Holidays with food allergies can be difficult. My daughter's severe peanut and egg allergies mean that we've had to adjust our celebrations and do things a little differently than other people. Here's how we've enjoyed Easter over the years.
Non-edible ideas for Easter egg stuffers
We've never been able to participate in the many community Easter egg hunts that happen at this time of year because the candy inside the plastic eggs is usually not safe.
When my daughters do their Easter egg hunt from the Easter Bunny on Easter morning, there's never candy inside the plastic eggs. That doesn't mean they don't find fun surprises though! Here are some of the treats that have been inside the girls' plastic Easter eggs.
Stickers -- These were really a hit when the girls were pre-school age.
Jewelry -- Just fun little trinkets like stick-on earrings or Dollar Store bracelets
Pieces of Lego sets and mini-figures that could be put together once all the eggs were found
Allergy-friendly Easter candy ideas
The Easter Bunny always lets me know ahead of time the candy that he will be putting in Alex and Wendy's Easter baskets so I can make sure the candy is safe for Alex. So I thought I would share that Easter candy will all of you in case you need some ideas to give the Easter Bunny about what candy is safe for your kids!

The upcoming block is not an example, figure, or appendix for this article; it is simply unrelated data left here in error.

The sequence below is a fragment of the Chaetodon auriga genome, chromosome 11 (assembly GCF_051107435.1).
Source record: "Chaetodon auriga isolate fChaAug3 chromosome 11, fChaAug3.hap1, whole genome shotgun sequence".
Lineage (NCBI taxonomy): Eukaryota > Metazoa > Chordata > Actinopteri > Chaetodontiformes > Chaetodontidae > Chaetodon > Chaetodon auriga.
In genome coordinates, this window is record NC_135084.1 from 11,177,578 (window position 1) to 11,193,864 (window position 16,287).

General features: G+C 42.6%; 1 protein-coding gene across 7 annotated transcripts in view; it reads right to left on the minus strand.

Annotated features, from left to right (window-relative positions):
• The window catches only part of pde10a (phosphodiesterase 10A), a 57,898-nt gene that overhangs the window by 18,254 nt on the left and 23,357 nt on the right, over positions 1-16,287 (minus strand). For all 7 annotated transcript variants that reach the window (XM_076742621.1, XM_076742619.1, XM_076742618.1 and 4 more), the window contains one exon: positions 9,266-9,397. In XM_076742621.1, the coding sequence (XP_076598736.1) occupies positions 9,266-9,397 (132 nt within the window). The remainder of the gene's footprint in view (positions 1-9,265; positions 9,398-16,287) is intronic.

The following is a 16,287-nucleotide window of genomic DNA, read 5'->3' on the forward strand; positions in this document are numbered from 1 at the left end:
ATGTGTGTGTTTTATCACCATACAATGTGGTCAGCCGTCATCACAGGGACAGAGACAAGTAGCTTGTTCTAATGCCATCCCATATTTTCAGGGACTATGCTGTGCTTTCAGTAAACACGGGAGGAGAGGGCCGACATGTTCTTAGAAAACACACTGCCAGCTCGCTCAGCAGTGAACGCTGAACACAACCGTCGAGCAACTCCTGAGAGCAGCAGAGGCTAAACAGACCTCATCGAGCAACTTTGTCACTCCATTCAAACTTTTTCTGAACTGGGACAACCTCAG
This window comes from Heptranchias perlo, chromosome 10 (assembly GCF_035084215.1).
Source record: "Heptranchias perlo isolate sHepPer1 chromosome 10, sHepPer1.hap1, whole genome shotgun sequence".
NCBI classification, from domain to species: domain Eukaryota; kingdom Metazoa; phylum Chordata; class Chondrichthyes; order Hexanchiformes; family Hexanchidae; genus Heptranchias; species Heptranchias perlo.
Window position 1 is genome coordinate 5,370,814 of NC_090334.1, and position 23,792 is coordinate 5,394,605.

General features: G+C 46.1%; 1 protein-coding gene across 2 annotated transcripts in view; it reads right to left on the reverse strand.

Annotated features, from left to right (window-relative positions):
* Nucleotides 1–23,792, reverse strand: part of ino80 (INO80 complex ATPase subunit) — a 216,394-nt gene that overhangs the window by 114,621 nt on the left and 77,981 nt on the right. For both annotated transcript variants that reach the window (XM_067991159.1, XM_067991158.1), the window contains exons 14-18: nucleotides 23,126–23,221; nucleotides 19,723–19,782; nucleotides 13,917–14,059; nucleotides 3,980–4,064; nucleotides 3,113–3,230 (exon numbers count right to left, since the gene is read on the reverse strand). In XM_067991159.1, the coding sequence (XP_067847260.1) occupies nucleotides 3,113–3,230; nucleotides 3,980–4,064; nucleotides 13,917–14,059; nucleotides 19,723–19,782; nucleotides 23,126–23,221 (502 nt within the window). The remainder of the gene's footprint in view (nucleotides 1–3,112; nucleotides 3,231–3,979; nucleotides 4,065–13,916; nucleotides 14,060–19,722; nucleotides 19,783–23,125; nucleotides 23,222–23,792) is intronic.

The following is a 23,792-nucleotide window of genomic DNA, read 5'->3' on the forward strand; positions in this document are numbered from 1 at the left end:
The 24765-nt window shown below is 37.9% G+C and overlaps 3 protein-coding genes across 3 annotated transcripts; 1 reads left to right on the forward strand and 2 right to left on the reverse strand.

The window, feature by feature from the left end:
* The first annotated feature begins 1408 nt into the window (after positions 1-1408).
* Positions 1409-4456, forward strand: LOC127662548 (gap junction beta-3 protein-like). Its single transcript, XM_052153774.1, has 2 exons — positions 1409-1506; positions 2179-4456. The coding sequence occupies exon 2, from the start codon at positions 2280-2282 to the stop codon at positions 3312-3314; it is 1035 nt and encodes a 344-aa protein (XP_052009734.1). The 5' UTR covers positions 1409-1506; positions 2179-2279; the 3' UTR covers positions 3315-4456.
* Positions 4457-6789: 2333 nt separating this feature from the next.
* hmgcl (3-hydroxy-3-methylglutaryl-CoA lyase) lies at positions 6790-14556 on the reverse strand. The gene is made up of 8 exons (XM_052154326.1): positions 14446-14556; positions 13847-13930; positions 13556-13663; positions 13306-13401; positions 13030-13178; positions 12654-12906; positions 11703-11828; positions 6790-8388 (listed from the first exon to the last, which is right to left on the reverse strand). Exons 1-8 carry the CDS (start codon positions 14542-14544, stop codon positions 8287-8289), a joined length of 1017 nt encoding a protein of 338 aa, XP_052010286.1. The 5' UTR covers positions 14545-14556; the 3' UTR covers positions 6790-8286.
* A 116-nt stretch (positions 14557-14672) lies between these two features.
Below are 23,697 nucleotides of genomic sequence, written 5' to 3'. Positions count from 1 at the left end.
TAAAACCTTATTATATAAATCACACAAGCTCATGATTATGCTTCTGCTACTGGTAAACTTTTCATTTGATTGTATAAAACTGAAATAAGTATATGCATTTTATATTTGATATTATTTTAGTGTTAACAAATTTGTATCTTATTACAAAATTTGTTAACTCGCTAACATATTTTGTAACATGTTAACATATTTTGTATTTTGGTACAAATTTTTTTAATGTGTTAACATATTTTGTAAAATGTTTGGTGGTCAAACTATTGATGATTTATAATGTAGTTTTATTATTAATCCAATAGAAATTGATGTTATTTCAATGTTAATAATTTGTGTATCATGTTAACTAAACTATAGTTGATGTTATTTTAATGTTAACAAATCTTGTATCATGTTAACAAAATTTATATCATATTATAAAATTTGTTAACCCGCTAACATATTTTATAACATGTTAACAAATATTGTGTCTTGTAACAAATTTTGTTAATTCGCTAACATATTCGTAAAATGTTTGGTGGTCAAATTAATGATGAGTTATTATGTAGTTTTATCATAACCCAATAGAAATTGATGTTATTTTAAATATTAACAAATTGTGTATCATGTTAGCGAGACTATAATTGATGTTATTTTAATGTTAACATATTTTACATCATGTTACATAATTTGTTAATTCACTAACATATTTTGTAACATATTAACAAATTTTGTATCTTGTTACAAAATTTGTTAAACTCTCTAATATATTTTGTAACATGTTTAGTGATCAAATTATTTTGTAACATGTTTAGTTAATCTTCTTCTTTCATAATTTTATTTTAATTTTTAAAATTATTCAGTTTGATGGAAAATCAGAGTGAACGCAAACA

- Easter Dots: safe for all major food allergies
- Hershey's Milk Chocolate Eggs: contain milk and soy
- Easter Skittles: safe for all major food allergies
- Hershey's Candy Coated White Chocolate Flavored Eggs: contain milk and soy
- Vanilla Creme Flavored Marshmallow Peeps: may contain milk
- Milk Chocolate Dipped Marshmallow Peeps: contain milk and soy
- Dubble Bubble Egg-shaped Gumballs: Possible soy cross-contamination
- Hershey's Solid Milk Chocolate Princess Bunny: contain milk and soy
- Haribo Gummy Bunnies: safe for all major food allergies
- Starburst Jellybeans: safe for all major food allergies
As always, don't take my (or even the Easter Bunny's) word for it in determining that these foods are safe for your or your child's food allergies. Always read labels for yourself, and have a sweet Easter!
How does one celebrate Easter when touching eggs causes one to break out in hives, and eating them causes anaphylaxis? Well, we've learned and adjusted over the past few years, and here's how we do it.
One of the most fun parts of Easter for families is decorating hard-boiled eggs. Well, that's out for us, but we still want to buy the egg-dying kit, dip eggs in to make them pretty colors, and then (the best part for my sister and me when we were kids, and now the part that my kids talk about every Easter), dumping the dyes down the drain, watching the sink turn different colors.
In order to enjoy this experience with our kids, we've done different things over the years. We always buy the egg dying kit, but we buy different kinds of fake eggs to dye.
One year we bought wooden eggs from the craft store. We've done styrofoam eggs a few times, and we've tried papier-mache eggs. Our most successful faux egg hack has been the plastic eggs they sell at Walmart. They actually take quite well to egg dye.
There are also two bonuses to dying fake eggs. First, we are able to give them as gifts to grandparents and other relatives as thank-yous for the generous Easter baskets and gifts the girls are given (Seriously, Alex and Wendy are spoiled at Easter almost as much as at Christmas.). Second, they don't have to be careful when the drop the "eggs" into the egg-dying mugs. They won't break!